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Many will want to know: is there any peaceful way of ending this system? During the past eight years, on two occasions, Dr. Ron Paul sought the Republican nomination for the presidency on a platform including a call for a full audit of the Federal Reserve—hoping that what it would reveal would lead to a nationwide demand to shut down the Federal Reserve once and for all. We know how that turned out. Dr. Paul's efforts were resisted by mainstream Republicans. He was dismissed by mainstream media as “unelectable,” and rarely afforded the opportunity to explain his views uninterrupted. His supporters were sometimes forcibly ejected from Republican events. Today you still find benighted souls, fully plugged into the “real matrix,” who believe the solution to U.S. economic problems is to elect more Republicans! In other words, more Nixons, Reagans, Bushes, or perhaps a John McCain or a Mitt Romney.

The problems are not limited to the U.S., obviously. It is unlikely that Western peoples in the northern hemisphere (the English-speaking world plus Europe) will ever again live in healthy economic conditions as long as this system remains in place, i.e., as long as the “real matrix” continues to exist. What is the solution? Barring the miraculous, there is only one conceivable solution, and that is education as a precursor to action. Sadly, this is a long shot at best. As every reader of this website knows, as well as those who read my book—education, especially higher education, went off the rails decades ago.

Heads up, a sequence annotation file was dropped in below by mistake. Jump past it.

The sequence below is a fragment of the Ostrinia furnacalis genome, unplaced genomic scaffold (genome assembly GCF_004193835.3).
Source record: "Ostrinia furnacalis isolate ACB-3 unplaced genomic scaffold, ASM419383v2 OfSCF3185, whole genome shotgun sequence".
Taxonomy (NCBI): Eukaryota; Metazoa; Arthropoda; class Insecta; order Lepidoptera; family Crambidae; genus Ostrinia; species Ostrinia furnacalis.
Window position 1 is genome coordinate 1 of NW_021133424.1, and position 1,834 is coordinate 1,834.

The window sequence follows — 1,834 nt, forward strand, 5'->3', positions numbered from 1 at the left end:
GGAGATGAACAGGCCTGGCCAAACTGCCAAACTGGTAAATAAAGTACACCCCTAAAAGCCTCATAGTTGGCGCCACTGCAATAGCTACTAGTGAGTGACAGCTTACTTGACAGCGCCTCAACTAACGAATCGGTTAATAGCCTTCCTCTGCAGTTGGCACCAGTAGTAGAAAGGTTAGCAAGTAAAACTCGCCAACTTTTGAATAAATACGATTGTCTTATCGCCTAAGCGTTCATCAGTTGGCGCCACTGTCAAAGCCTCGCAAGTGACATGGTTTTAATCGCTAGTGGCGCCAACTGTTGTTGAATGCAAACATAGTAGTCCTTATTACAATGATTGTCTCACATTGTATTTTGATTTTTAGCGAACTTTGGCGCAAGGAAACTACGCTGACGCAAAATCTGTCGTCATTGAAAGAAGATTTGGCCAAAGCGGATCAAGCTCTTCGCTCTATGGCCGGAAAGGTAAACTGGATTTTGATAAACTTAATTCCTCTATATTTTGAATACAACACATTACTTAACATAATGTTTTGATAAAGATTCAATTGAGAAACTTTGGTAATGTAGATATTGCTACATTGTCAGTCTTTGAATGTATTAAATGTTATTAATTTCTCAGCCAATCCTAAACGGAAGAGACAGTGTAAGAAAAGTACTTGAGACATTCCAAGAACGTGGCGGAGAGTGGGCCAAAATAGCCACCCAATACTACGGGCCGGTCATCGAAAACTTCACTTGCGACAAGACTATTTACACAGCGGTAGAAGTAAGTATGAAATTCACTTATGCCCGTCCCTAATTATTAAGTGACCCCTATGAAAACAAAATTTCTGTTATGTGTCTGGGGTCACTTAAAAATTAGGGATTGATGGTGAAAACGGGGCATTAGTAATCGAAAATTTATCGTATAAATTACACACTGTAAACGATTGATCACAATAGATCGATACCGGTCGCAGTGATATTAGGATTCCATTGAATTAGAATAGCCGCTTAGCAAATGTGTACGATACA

Next: The Higher Education Matrix

Click here for part ----->  1, 2, 3, 4, 5, 6, 7, 8, 9, 10,

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Steven Yates has a doctorate in philosophy and currently lives in Santiago, Chile. He is the author of Four Cardinal Errors: Reasons for the Decline of the American Republic (Brush Fire Press International, 2011). He also owns an editing business, Final Draft Editing Service.




Contributing to our “real matrix” economy is that the federal government underreports inflation, just as it underreports unemployment. In the case of the former, it issues a number which omits food and fuel costs and calls it the “core” inflation rate. Real inflation is several times higher.